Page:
Interview with SACHA’s Finn

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Finn has been doing a work placement at SACHA since January.

Finn’s working on finishing their high school degree and is constantly on the lookout for more puppies to cuddle.

They kindly allowed us to interview them for our blog:

Why did you choose a placement with SACHA – an intersectional feminist collective?

I chose SACHA because I knew it was an intersectional feminist organization. I am an intersectional feminist and thought it would be a good way to improve my knowledge and also just help me to improve on being a better feminist which is very important to me.

I follow feminism rather heavily and want to work to better myself and people around me using intersectionality as much as I can! I also felt like it would be empowering knowing I can help people who have been in situations similar to my own, and it definitely is empowering, it’s a really good feeling to have. Overall, I guess I can say I really love SACHA’s values and I knew I wanted to be a part of the work that this wonderful place does!

What did you know about SACHA before your placement compared with what you know now?

Before I started my placement at SACHA, I thought this was a place for survivors to get counselling and advocacy from and that’s about it. I didn’t realize there were events like Take Back the Night, Chocolate Fest, International Women’s Day, and other events that SACHA organizes.

I also didn’t realize that they allowed more than just women to work here or to get service here. I thought I was going to have to stay closeted and be hush hush about being an Agender person, but it’s a super accepting environment and people use my correct pronouns. I also learned about the history of SACHA more. I didn’t know it was started by survivors and serves folks of all genders! Like seriously how cool is that?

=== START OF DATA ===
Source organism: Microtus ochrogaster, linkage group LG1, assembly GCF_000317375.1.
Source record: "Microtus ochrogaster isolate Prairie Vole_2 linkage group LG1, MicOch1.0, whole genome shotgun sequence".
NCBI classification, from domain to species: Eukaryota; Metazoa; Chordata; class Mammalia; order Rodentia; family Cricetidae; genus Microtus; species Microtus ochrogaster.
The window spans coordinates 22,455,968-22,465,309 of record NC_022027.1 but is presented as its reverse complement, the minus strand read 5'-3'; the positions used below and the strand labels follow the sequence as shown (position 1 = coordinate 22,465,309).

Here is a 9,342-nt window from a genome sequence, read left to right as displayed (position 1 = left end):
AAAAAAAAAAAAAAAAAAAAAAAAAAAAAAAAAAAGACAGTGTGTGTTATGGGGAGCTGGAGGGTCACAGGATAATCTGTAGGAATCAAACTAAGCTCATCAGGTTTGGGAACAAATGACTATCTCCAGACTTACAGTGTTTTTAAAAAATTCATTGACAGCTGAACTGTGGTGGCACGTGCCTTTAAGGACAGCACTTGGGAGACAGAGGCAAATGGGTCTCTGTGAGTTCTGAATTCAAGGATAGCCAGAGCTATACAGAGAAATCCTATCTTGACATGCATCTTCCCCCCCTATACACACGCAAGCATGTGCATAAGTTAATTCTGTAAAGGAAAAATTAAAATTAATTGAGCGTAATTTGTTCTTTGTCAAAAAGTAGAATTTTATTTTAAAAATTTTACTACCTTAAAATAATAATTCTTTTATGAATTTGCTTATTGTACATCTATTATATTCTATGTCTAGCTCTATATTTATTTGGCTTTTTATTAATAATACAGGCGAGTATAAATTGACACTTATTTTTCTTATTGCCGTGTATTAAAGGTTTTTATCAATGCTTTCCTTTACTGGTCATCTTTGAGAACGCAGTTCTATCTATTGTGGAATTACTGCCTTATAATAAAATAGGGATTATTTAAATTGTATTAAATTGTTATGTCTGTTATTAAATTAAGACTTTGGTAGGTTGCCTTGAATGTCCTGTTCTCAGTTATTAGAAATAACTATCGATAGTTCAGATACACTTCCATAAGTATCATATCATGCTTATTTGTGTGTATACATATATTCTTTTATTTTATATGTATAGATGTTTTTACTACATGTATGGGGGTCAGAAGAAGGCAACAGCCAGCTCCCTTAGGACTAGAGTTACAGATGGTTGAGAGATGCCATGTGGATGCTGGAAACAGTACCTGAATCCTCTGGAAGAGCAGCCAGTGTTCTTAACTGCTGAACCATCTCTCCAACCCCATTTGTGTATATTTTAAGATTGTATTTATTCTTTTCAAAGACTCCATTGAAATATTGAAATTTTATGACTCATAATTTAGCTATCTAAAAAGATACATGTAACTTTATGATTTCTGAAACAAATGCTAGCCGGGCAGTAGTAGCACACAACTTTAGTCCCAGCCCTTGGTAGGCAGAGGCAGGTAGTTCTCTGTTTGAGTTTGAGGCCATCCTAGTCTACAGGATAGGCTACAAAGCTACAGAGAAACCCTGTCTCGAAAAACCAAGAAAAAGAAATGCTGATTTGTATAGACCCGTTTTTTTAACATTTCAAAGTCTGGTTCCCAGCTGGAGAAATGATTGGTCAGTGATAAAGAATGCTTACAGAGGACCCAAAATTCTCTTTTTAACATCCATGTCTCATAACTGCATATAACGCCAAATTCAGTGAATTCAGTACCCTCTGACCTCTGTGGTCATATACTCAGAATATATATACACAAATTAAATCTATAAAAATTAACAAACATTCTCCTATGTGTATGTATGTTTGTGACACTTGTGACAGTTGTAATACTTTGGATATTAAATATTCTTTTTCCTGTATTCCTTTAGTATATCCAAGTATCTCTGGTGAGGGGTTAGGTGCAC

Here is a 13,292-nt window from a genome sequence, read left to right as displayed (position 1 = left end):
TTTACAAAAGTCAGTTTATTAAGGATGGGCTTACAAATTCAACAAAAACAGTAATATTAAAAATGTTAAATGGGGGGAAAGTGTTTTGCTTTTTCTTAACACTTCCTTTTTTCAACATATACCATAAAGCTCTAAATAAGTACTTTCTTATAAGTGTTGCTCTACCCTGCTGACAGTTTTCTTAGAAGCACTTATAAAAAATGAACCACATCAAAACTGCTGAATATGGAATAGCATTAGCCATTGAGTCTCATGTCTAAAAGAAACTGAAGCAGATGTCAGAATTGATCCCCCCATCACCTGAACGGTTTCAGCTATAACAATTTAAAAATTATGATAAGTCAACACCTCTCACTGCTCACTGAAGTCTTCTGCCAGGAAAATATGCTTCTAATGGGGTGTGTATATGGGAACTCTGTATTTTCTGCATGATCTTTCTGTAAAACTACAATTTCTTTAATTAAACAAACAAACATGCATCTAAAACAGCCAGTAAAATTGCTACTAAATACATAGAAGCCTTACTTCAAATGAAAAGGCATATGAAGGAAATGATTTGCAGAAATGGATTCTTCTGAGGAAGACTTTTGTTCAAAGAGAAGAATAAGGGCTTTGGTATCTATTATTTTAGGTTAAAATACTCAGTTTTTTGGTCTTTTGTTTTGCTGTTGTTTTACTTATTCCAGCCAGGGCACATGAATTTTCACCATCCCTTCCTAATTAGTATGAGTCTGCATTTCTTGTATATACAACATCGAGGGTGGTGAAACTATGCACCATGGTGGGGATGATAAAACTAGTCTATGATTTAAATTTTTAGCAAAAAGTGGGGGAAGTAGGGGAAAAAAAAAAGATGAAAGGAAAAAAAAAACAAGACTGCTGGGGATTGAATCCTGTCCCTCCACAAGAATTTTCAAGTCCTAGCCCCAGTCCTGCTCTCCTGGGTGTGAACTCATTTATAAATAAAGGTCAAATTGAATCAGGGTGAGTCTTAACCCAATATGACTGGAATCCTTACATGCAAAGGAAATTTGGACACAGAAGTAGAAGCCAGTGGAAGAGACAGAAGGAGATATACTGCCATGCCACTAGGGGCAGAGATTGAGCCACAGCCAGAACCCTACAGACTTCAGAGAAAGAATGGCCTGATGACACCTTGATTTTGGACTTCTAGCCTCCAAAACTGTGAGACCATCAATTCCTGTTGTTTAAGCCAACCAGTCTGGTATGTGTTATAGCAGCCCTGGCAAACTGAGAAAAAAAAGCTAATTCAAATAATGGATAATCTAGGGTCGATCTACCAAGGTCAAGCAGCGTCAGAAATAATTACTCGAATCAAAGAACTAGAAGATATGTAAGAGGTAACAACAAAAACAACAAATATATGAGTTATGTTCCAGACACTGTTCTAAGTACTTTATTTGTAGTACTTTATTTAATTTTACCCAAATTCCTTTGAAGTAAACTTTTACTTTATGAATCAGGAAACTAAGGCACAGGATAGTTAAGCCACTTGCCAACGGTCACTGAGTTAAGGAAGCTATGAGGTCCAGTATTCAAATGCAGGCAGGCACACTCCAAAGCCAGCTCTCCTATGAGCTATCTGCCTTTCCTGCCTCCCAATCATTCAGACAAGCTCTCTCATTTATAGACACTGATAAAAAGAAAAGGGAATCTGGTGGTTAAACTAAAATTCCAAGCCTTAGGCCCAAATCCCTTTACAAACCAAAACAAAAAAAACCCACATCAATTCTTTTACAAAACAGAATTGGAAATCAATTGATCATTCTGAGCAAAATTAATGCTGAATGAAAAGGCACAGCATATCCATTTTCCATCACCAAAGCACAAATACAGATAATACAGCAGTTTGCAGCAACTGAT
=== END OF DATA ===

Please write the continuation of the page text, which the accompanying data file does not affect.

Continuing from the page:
What was your biggest learning at SACHA?

My biggest learning would definitely have to be how important self-care is. Sometimes I answer an office call and the person is in crisis. This work is new to me and I find it overwhelming sometimes.

I remind myself that I want to be there for the person in crisis and I have a team of SACHA workers who have my back and I can get support from after the call.  I also remember that it’s OK to cry about hard stuff. Crying doesn’t make me weak.

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[Image description: Picture of a magnet that says ‘cry positive space’.] Thanks to Sexual Assault Centre London for making us this awesome button!

Sometimes crisis calls are really hard and I had to learn that I can’t always immediately meet a caller’s need. In that moment I try to step away and reassure myself I did the best I could to my full potential and then start the self care! While I’m here I listen to music, drink plenty of tea, and make sure to have puppy video ready!

In a couple of words, how would you describe SACHA as a workplace?

 I would describe SACHA as accepting, dedicated, and a very mellow atmosphere.

Before you worked at SACHA, how were you learning and having convos about feminism and consent?

Before my placement at SACHA, I didn’t really have anyone to teach me about feminism or consent except for myself. I surround myself with a very tiny circle of friends and they all look at things in similar ways that I do. So consent and feminism were always very positive to talk about. I would research about feminism for hours on end and scroll through tumblr to try to find the intersectional blogs and posts because I had no idea where to begin or who to ask. I have very different values and beliefs from my family; they’re a little more conservative than I am so I didn’t bother asking them about it. I think I was in grade 10 or 11 when I learned more about consent and found out what it really was.

Working with SACHA was an amazing experience. I feel like it helped me better myself as a feminist and as a person. I will always be grateful for having this opportunity.

Finn’s top three Instagram and Tumblr accounts:

Instagram:

Tumblr:

 

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